The Lands are, City of Brass from Arabian Nights, Safe Have from The Dark and Urza’s Mine, Urza’s Power Plant and Urza’s Tower all from Antiquities.
The Urza’s set; the Mine, Power Plant and Tower, are very interesting in that they were reprinted with some of their alternate artworks, so each card had three of it’s four Antiquities version reprinted in Chronicles. If you’re not familiar with them, they each add one colorless Mana to your Mana pool, however if you control at least one of all three, then the Mine and the Power Plant add two Mana, while the Tower adds three Mana to your Mana pool.
During Antiquities and again when these Urza’s lands were reprinted in Chronicles, “the Artifact deck,” was tried and tried again. At the heart of the deck were these lands, and although I never saw one that worked consistently, that doesn’t mean I haven’t had thoughts of trying to create one myself. (Author’s note: I’m sure that a well balanced Artifact deck can be created and be competitive.) If you want to try these lands out, they were reprinted in Fifth, Eighth and Ninth Editions, as well.
Safe Haven from The Dark was, and still very much is, a remarkable card. It’s not a Mana-producing land, but it doesn’t need to be. It could have been an Artifact, but as a land it’s a little harder for opponents remove. In the Fallen Empires edition of the Old School Magic series, I spoke about Safe Haven’s combo with Seasinger. There are plenty of other card combinations where having the ability to remove your creatures from harms way and then return them to play is extremely useful.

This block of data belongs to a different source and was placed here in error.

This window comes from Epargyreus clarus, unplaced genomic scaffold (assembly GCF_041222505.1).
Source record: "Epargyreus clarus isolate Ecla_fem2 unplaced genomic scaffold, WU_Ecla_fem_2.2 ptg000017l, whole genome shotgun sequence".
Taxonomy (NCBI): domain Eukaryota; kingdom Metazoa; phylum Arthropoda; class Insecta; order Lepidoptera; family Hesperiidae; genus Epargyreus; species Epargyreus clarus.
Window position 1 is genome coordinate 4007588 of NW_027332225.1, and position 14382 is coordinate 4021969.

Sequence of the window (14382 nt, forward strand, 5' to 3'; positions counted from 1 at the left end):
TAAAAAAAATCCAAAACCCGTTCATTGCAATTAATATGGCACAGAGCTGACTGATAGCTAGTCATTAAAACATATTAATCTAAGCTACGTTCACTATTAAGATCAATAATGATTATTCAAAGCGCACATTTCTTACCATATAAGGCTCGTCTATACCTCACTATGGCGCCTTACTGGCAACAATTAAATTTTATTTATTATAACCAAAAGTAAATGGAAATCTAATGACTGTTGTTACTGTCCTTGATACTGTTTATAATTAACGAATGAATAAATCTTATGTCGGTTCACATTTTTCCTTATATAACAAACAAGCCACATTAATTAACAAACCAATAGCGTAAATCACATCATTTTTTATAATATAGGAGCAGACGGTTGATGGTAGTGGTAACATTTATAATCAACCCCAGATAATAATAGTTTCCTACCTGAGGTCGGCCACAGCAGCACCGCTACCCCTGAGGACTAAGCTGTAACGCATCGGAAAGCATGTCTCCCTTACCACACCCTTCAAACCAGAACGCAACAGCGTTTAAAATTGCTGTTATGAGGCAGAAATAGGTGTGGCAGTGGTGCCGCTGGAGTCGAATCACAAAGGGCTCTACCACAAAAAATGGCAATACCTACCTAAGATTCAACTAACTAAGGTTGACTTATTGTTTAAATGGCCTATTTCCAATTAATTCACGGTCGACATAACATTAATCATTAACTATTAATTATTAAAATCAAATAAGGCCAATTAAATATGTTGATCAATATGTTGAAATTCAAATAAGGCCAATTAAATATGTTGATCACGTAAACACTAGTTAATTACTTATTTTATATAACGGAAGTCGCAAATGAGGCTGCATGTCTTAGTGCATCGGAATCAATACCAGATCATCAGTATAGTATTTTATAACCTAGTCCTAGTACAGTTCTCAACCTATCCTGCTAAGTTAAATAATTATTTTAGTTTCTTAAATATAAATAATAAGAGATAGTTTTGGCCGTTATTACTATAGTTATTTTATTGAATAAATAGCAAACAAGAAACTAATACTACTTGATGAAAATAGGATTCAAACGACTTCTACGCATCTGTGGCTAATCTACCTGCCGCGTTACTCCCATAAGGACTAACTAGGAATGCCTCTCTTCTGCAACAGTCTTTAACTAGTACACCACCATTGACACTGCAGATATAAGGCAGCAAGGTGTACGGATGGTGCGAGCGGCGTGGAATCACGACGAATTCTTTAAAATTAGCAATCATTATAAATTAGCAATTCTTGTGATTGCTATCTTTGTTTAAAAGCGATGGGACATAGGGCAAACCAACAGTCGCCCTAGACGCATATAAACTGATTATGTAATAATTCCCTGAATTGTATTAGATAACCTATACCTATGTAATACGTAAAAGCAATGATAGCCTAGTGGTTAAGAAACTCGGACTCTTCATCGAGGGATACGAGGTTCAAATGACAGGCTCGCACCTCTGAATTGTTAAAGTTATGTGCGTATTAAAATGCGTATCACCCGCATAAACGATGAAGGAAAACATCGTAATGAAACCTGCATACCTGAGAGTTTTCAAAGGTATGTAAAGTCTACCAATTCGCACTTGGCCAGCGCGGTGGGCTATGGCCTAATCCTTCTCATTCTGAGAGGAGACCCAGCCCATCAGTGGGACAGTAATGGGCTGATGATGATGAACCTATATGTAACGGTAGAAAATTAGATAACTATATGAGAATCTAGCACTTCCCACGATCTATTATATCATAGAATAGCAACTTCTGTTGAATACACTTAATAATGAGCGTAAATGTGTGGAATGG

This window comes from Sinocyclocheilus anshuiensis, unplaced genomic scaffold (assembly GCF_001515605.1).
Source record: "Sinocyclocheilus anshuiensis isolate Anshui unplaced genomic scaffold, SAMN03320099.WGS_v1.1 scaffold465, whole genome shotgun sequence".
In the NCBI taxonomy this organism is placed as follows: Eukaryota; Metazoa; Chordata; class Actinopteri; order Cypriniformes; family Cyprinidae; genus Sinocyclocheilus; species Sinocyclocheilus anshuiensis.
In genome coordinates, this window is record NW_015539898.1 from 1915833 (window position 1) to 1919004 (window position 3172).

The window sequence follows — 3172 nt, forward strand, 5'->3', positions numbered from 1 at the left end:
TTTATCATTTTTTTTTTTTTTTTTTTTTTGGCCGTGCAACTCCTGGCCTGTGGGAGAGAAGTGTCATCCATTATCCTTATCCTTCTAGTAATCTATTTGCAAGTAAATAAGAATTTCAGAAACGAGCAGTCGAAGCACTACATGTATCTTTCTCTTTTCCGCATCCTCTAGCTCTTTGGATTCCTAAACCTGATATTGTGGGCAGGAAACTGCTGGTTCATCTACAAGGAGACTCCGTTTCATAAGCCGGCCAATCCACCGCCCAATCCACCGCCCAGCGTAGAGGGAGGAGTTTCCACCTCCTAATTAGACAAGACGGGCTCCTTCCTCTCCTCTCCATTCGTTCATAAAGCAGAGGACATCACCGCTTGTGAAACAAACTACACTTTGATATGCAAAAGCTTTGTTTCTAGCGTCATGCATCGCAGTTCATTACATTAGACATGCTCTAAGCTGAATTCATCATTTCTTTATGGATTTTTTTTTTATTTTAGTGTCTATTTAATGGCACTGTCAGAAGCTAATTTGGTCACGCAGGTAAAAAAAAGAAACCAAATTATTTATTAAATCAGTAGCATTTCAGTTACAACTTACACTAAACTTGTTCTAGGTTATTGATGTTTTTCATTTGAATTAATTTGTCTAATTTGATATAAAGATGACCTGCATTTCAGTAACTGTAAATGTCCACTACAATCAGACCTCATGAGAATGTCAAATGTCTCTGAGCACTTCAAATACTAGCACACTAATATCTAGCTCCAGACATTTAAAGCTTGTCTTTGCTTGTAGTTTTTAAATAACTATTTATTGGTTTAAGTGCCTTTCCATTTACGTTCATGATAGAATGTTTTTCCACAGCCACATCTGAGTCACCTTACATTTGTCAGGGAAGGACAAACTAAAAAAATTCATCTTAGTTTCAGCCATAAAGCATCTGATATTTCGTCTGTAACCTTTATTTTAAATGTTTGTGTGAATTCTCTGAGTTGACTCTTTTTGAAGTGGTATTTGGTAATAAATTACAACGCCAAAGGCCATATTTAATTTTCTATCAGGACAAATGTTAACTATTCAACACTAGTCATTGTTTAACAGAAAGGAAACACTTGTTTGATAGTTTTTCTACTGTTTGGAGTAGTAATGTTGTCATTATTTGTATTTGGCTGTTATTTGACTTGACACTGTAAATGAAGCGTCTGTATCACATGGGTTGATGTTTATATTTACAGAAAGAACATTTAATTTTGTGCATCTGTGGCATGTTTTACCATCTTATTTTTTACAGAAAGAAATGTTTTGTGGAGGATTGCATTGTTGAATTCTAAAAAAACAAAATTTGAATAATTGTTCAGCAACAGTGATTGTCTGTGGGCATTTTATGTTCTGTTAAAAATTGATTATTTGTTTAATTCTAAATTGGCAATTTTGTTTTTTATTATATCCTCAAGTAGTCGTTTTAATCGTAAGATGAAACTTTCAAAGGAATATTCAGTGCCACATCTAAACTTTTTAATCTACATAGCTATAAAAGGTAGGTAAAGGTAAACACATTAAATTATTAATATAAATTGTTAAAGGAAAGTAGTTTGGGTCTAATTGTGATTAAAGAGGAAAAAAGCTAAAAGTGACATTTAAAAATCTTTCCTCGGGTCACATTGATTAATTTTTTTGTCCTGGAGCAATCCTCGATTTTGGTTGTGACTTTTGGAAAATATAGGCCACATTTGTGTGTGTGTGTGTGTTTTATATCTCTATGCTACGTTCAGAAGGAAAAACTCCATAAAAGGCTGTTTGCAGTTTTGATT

City of Brass was the “ultimate pain land” although until the Ice Age pain dual lands came out, it was just called “City.” City of Brass was a staple in any deck that contained three or more colors. In truth, I used to throw four into my straight Green decks with two Disintegrates or Fireballs or any other red X casting cost direct damage, because if I drew it and had a City out, it was something that my opponent wouldn’t have seen coming. City of Brass was later reprinted in Fifth, Sixth, Seventh and Eighth Editions.
The Color Black in Chronicles: Angels. Demons and a Wall
The reprinting of certain Black cards in Chronicles gave back some power creatures to an already powerful stable of creatures in Black. Fallen Angel, hell’s Caretaker, Shimian Night Stalker, The Fallen, The Wretched and Wall of Shadows were the standouts.